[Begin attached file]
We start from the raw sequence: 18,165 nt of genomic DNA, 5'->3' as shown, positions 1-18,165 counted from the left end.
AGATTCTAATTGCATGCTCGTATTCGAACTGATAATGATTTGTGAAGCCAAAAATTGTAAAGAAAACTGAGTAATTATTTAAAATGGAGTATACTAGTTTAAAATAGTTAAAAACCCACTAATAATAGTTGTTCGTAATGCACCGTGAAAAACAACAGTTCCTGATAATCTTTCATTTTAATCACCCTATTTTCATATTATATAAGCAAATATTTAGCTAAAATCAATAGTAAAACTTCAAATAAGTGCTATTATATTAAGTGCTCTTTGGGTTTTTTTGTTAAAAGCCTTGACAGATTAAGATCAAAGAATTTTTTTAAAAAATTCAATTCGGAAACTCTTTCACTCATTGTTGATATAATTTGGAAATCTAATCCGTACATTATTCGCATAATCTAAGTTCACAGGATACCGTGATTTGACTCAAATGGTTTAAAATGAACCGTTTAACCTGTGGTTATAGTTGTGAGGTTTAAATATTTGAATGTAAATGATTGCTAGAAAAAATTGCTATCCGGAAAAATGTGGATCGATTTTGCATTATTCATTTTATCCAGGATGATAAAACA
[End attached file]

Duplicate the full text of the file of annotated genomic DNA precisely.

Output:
We start from the raw sequence: 18,165 nt of genomic DNA, 5'->3' as shown, positions 1-18,165 counted from the left end.
AGATTCTAATTGCATGCTCGTATTCGAACTGATAATGATTTGTGAAGCCAAAAATTGTAAAGAAAACTGAGTAATTATTTAAAATGGAGTATACTAGTTTAAAATAGTTAAAAACCCACTAATAATAGTTGTTCGTAATGCACCGTGAAAAACAACAGTTCCTGATAATCTTTCATTTTAATCACCCTATTTTCATATTATATAAGCAAATATTTAGCTAAAATCAATAGTAAAACTTCAAATAAGTGCTATTATATTAAGTGCTCTTTGGGTTTTTTTGTTAAAAGCCTTGACAGATTAAGATCAAAGAATTTTTTTAAAAAATTCAATTCGGAAACTCTTTCACTCATTGTTGATATAATTTGGAAATCTAATCCGTACATTATTCGCATAATCTAAGTTCACAGGATACCGTGATTTGACTCAAATGGTTTAAAATGAACCGTTTAACCTGTGGTTATAGTTGTGAGGTTTAAATATTTGAATGTAAATGATTGCTAGAAAAAATTGCTATCCGGAAAAATGTGGATCGATTTTGCATTATTCATTTTATCCAGGATGATAAAACA